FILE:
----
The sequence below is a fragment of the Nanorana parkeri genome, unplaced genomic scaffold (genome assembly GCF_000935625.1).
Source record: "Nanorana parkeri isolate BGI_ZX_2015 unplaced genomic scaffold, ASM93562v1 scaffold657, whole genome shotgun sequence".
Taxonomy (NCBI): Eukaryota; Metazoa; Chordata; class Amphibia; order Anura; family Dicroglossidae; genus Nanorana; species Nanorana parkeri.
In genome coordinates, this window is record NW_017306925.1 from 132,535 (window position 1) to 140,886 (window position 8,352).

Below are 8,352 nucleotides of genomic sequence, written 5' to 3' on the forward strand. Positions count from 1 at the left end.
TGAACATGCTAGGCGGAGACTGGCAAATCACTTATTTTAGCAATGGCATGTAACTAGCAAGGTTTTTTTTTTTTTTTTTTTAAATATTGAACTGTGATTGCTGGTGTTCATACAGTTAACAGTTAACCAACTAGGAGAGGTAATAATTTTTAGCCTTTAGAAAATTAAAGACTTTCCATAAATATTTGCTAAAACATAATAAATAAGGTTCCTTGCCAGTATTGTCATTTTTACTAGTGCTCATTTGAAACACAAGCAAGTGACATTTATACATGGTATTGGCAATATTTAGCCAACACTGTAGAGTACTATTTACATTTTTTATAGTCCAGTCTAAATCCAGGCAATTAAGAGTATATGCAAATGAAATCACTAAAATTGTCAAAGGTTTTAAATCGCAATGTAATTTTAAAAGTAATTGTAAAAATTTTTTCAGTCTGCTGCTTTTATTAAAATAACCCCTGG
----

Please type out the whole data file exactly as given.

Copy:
The sequence below is a fragment of the Nanorana parkeri genome, unplaced genomic scaffold (genome assembly GCF_000935625.1).
Source record: "Nanorana parkeri isolate BGI_ZX_2015 unplaced genomic scaffold, ASM93562v1 scaffold657, whole genome shotgun sequence".
Taxonomy (NCBI): Eukaryota; Metazoa; Chordata; class Amphibia; order Anura; family Dicroglossidae; genus Nanorana; species Nanorana parkeri.
In genome coordinates, this window is record NW_017306925.1 from 132,535 (window position 1) to 140,886 (window position 8,352).

Below are 8,352 nucleotides of genomic sequence, written 5' to 3' on the forward strand. Positions count from 1 at the left end.
TGAACATGCTAGGCGGAGACTGGCAAATCACTTATTTTAGCAATGGCATGTAACTAGCAAGGTTTTTTTTTTTTTTTTTTTAAATATTGAACTGTGATTGCTGGTGTTCATACAGTTAACAGTTAACCAACTAGGAGAGGTAATAATTTTTAGCCTTTAGAAAATTAAAGACTTTCCATAAATATTTGCTAAAACATAATAAATAAGGTTCCTTGCCAGTATTGTCATTTTTACTAGTGCTCATTTGAAACACAAGCAAGTGACATTTATACATGGTATTGGCAATATTTAGCCAACACTGTAGAGTACTATTTACATTTTTTATAGTCCAGTCTAAATCCAGGCAATTAAGAGTATATGCAAATGAAATCACTAAAATTGTCAAAGGTTTTAAATCGCAATGTAATTTTAAAAGTAATTGTAAAAATTTTTTCAGTCTGCTGCTTTTATTAAAATAACCCCTGG